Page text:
Gemstone Lore: Jade - Hei-Tiki of the Maori

| 2 min read

Hei-tikis are ornamental heirloom pendants of the New Zealand Maoris. A hei-tiki is usually carved out of green gemstones, often Jade or Nephrite, a type of Jade. ‘Hei’ is a Maori word for ‘round the neck’ and ‘tiki’ refers to a ‘carved figure’ as well as ‘the first mortal born to God’. They are believed to embody the spirits of ancestors. The spiritual value of the hei-tiki increases as it is passed down through the generations. It is widely believed that the Goddess of Childbirth, Hina-te-iwaiwa, wore one. Some say it represents the human embryo.

In some Maori tribes, they were buried along with their owner and later retrieved to help during times of mourning. In marriage, the husband’s family often gave the wife-to-be their hei-tiki as they believed it would aid the bride during conception.

There are various designs of hei-tiki. The poked tongue version is associated with protective powers. Those with hands near their loins are linked to fertility. The eyes are often inlaid with Mother of Pearl or sea snail, and more recently the eye grooves are filled with sealing wax.

Jade Jewelry

Traditional methods of carving hei-tikis are extremely laborious. The Jade is initially rubbed abrasively against sandstone to create the basic shape, then Maori stick, sand and water hand drills are used to create the shapes and to bore holes into them. After a lengthy process of polishing, they are threaded onto a plaited cord with a toggle. Carving a hei-tiki using this method could take weeks or even months.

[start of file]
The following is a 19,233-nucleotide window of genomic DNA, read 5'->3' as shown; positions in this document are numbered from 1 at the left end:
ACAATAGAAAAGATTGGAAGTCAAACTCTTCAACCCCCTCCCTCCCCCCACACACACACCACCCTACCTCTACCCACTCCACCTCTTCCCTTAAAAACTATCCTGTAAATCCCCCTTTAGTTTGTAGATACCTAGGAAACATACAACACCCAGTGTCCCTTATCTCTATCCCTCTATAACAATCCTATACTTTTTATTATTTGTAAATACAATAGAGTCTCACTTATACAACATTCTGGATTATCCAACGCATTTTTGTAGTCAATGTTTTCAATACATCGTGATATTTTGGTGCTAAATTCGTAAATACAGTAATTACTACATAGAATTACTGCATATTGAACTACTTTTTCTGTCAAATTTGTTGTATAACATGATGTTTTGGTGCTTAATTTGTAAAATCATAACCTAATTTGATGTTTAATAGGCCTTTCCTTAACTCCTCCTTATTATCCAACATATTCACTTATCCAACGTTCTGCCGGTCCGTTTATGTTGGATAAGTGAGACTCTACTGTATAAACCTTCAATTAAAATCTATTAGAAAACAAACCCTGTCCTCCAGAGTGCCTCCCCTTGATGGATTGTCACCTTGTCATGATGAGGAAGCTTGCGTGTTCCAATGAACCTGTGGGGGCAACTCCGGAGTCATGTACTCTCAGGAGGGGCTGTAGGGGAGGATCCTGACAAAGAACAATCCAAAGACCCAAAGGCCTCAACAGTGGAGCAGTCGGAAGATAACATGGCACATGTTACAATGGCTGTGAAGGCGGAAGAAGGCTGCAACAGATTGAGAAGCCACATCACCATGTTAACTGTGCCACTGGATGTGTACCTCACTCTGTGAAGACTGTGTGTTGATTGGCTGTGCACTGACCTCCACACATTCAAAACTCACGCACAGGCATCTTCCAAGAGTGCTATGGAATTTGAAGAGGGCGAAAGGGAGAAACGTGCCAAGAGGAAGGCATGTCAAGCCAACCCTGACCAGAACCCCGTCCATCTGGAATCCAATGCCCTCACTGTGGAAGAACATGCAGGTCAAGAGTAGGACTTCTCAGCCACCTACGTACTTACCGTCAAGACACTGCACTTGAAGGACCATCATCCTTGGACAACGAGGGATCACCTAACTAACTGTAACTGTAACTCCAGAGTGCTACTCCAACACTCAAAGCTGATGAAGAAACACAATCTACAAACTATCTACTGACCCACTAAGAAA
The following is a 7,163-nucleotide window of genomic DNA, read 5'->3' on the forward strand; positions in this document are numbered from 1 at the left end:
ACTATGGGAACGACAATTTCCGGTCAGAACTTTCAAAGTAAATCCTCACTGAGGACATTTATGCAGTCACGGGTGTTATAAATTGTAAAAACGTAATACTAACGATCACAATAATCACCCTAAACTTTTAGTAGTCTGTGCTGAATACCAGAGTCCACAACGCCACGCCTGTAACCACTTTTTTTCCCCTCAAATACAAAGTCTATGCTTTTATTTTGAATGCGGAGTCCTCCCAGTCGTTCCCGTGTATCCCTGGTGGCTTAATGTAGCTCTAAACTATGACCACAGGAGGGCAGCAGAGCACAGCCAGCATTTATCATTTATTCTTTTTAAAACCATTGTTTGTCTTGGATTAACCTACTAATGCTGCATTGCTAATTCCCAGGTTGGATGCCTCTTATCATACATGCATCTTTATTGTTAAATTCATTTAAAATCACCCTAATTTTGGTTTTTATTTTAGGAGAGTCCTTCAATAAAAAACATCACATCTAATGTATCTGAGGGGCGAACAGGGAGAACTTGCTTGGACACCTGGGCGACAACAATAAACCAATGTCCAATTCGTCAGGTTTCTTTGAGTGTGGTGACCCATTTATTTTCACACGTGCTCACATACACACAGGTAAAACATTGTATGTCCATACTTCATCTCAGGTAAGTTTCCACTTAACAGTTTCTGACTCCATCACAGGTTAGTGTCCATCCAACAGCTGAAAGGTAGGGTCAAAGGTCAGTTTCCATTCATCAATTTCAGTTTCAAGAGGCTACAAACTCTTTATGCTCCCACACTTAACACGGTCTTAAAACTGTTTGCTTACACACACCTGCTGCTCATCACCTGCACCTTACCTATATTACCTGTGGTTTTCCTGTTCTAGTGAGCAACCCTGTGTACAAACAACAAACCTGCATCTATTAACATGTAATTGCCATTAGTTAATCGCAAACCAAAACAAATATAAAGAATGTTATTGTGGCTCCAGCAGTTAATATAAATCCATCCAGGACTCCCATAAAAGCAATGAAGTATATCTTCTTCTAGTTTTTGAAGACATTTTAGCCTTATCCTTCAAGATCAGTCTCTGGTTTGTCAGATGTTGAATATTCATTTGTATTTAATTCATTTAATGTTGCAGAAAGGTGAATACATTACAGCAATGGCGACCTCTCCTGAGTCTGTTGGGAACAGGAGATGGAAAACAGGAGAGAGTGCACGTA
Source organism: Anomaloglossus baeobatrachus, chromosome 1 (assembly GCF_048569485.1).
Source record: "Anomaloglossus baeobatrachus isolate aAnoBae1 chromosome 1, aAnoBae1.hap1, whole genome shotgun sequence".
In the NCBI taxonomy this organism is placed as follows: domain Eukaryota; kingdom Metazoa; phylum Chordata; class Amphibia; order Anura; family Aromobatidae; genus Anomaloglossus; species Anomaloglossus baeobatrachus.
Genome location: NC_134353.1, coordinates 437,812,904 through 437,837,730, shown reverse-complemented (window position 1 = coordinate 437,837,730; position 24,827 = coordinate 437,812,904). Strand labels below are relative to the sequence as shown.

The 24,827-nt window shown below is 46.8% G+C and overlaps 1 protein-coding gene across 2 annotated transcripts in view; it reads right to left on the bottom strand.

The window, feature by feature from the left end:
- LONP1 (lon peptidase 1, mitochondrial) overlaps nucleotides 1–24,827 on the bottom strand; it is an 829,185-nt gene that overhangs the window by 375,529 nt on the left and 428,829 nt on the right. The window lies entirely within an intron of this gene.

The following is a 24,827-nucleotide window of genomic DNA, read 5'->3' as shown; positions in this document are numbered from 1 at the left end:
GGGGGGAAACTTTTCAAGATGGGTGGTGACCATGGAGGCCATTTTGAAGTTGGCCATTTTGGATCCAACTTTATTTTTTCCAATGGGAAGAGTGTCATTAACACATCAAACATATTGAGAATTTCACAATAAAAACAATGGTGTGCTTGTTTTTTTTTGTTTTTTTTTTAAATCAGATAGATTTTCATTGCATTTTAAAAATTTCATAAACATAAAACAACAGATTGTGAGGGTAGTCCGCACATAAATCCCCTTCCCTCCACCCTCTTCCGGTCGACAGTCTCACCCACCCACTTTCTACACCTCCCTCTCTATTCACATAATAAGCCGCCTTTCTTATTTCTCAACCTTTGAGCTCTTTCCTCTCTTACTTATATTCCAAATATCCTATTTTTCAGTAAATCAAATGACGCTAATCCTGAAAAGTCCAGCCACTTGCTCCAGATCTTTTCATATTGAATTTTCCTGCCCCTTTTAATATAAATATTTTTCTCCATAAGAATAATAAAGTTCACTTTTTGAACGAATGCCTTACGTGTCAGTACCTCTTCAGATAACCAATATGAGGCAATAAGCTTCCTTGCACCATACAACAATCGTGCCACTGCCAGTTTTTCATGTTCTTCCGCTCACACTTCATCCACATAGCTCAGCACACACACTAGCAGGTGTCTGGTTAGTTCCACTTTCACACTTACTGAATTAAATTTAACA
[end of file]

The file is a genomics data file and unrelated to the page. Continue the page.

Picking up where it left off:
Traditional methods of carving hei-tikis are extremely laborious.

Today the same abrasive methods are used to carve the Jade, but Diamond enhanced tools have replaced the sandstone, making hei-tikis much more accessible and quicker to create.

They remain prestigious items in New Zealand, and aren't just worn by the Maoris, but also by New Zealanders of all backgrounds. They embrace them as being part of New Zealand's heritage.



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